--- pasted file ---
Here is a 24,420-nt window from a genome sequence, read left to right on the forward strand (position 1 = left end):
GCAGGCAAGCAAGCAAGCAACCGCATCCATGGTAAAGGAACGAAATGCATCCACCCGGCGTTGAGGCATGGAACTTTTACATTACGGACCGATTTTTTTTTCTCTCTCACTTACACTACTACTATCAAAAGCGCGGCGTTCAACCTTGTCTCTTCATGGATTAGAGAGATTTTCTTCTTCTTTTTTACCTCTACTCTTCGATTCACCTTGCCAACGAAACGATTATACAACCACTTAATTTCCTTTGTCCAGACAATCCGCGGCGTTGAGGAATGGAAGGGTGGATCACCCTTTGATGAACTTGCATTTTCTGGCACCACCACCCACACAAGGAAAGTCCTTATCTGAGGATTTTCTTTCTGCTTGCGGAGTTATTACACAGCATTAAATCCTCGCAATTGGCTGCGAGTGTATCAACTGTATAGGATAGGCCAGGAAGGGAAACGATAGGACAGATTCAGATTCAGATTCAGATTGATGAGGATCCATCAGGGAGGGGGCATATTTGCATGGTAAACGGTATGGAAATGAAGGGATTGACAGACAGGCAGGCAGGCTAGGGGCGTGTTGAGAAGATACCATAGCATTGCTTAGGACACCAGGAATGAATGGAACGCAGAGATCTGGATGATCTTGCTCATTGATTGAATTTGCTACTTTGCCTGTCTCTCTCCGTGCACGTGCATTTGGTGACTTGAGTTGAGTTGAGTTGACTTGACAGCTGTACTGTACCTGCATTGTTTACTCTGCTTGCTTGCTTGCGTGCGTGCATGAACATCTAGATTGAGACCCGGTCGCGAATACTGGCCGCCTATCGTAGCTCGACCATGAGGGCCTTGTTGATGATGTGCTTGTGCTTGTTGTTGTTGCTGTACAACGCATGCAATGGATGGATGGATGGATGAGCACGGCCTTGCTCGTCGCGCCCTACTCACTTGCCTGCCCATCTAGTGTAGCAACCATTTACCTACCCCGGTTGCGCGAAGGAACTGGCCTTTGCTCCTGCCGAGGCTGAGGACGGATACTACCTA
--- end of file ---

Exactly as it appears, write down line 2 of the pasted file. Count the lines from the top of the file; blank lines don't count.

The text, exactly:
GCAGGCAAGCAAGCAAGCAACCGCATCCATGGTAAAGGAACGAAATGCATCCACCCGGCGTTGAGGCATGGAACTTTTACATTACGGACCGATTTTTTTTTCTCTCTCACTTACACTACTACTATCAAAAGCGCGGCGTTCAACCTTGTCTCTTCATGGATTAGAGAGATTTTCTTCTTCTTTTTTACCTCTACTCTTCGATTCACCTTGCCAACGAAACGATTATACAACCACTTAATTTCCTTTGTCCAGACAATCCGCGGCGTTGAGGAATGGAAGGGTGGATCACCCTTTGATGAACTTGCATTTTCTGGCACCACCACCCACACAAGGAAAGTCCTTATCTGAGGATTTTCTTTCTGCTTGCGGAGTTATTACACAGCATTAAATCCTCGCAATTGGCTGCGAGTGTATCAACTGTATAGGATAGGCCAGGAAGGGAAACGATAGGACAGATTCAGATTCAGATTCAGATTGATGAGGATCCATCAGGGAGGGGGCATATTTGCATGGTAAACGGTATGGAAATGAAGGGATTGACAGACAGGCAGGCAGGCTAGGGGCGTGTTGAGAAGATACCATAGCATTGCTTAGGACACCAGGAATGAATGGAACGCAGAGATCTGGATGATCTTGCTCATTGATTGAATTTGCTACTTTGCCTGTCTCTCTCCGTGCACGTGCATTTGGTGACTTGAGTTGAGTTGAGTTGACTTGACAGCTGTACTGTACCTGCATTGTTTACTCTGCTTGCTTGCTTGCGTGCGTGCATGAACATCTAGATTGAGACCCGGTCGCGAATACTGGCCGCCTATCGTAGCTCGACCATGAGGGCCTTGTTGATGATGTGCTTGTGCTTGTTGTTGTTGCTGTACAACGCATGCAATGGATGGATGGATGGATGAGCACGGCCTTGCTCGTCGCGCCCTACTCACTTGCCTGCCCATCTAGTGTAGCAACCATTTACCTACCCCGGTTGCGCGAAGGAACTGGCCTTTGCTCCTGCCGAGGCTGAGGACGGATACTACCTA